Biodiversity at ARK

What is Biodiversity?

As custodians of the earth’s resources of land, soil, air and water here we want to do all we can to care for them, working with the biodiversity already here and in ways that enhance it even more. 

We have been gradually getting to know more about the plants, animals, insects and birds here. 

We’re making a plan for the coming years in how we can enhance the natural habitats and manage them for wildlife.  This will become woven into everything we offer to our visitors.

our biodiversity plan at ARK

Spring 2020

Hedgerows

The hedges are full of birdsong and the Blackcaps are particularly melodious at the moment. Hedges provide roosts, nesting sites and food sources for a great number of species.  . They are wildlife “corridors’ for birds, bats, small mammals and insects, so linking them to one another and to woodland is essential for wildlife to move around.

 

Trees and woodland

The scattered trees and hedgerow trees, and the woodland, are full of leaf now and they too offer roosts, nesting sites and food sources for many creatures.  Woodpeckers need big old trees to make their nests in hollows in the trunk or branches.  Trees are a vital part of capturing carbon from the atmosphere for healthy air and to help slow global warming.

Meadows

Warmth and rain means the meadow areas are growing fast and are beautiful with wildflowers, particularly Meadow Buttercups, and early flowering grasses.  They will become a haven for butterflies, bees and many types of insects.  The combination of flowers, seeds and insects are fantastic food sources for many birds, bats and small mammals.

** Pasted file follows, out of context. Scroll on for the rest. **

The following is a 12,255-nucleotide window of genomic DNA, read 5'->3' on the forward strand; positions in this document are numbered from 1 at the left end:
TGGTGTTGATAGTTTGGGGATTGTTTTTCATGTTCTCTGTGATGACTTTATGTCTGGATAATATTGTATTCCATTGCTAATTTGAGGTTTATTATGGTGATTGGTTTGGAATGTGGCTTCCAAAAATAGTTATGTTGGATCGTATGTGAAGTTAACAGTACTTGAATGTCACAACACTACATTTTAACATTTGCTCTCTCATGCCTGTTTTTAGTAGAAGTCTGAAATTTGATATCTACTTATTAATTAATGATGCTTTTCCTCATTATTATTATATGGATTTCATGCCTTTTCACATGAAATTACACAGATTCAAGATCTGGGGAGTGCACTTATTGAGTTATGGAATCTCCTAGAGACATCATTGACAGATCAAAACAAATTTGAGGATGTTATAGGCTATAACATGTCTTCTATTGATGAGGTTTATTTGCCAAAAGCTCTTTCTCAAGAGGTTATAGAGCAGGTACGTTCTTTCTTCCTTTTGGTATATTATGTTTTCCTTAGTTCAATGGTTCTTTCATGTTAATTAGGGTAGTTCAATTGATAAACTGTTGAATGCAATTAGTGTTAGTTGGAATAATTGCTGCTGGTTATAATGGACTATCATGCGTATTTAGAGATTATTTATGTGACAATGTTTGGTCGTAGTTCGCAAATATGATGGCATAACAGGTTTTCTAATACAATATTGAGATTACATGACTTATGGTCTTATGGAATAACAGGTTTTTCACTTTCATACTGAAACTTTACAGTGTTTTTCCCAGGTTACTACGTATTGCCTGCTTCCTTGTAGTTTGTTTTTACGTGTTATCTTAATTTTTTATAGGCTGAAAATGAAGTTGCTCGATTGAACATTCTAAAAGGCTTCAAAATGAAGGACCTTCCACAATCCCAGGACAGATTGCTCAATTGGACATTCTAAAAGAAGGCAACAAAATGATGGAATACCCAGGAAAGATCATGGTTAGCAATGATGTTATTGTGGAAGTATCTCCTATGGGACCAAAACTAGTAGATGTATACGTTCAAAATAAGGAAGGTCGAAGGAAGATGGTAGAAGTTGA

Pond

The new pond is already attracting insects, frogs and swallows swooping across the water surface for insect food.  It will gradually be colonised with aquatic and water-edge loving plants and will provide a huge addition to the biodiversity of the site.

 

 

Vegetable garden

The veg patch is well underway and many crops will soon be relying on pollinating insects from the surrounding meadows, hedgerows, trees and gardens. No pollinators no runner beans.  In turn the blue tits and blackbirds will help with garden pests such as greenfly and slugs. We want to make sure the veg garden benefits from the biodiversity which surrounds it and that both garden and wildlife work together hand in hand.  

 

 

Animal paddocks

The rougher and barer ground of the animal paddocks is home to many less noticeable species.  Pied Wagtails bob along the ground searching for seeds and grubs in the soil.  Swallows and House Martins collect beak-fulls of the wet mud to build their nests and blackbirds line their nests in this way.  Beetles, ants and flies feed on dung and break it, putting nutrients back in the soil.  These too are part of our wonderful web of life. 

Our Biodiversity Expert

Alison “Ali” Templeton

I grew up on a mixed dairy farm in Kent and studied at Wye College, the agricultural college of London University, for a BSc degree in Rural Environment Studies.  My working life was with local authorities, the first half being with Buckinghamshire County Council in countryside management, and then in a variety of roles in Somerset including housing, community and partnership development, social care and heritage. 

Since leaving work I have returned to my first love, nature conservation, and have volunteered over the last three years with a farm conservation cluster and a land-based residential recovery centre, both in Dorset. 

I am delighted to be able to contribute time and skills with ARK at Egwood so we can enhance the biodiversity of the site for all who come here, and for the natural species themselves in all their diversity, beauty and fascination.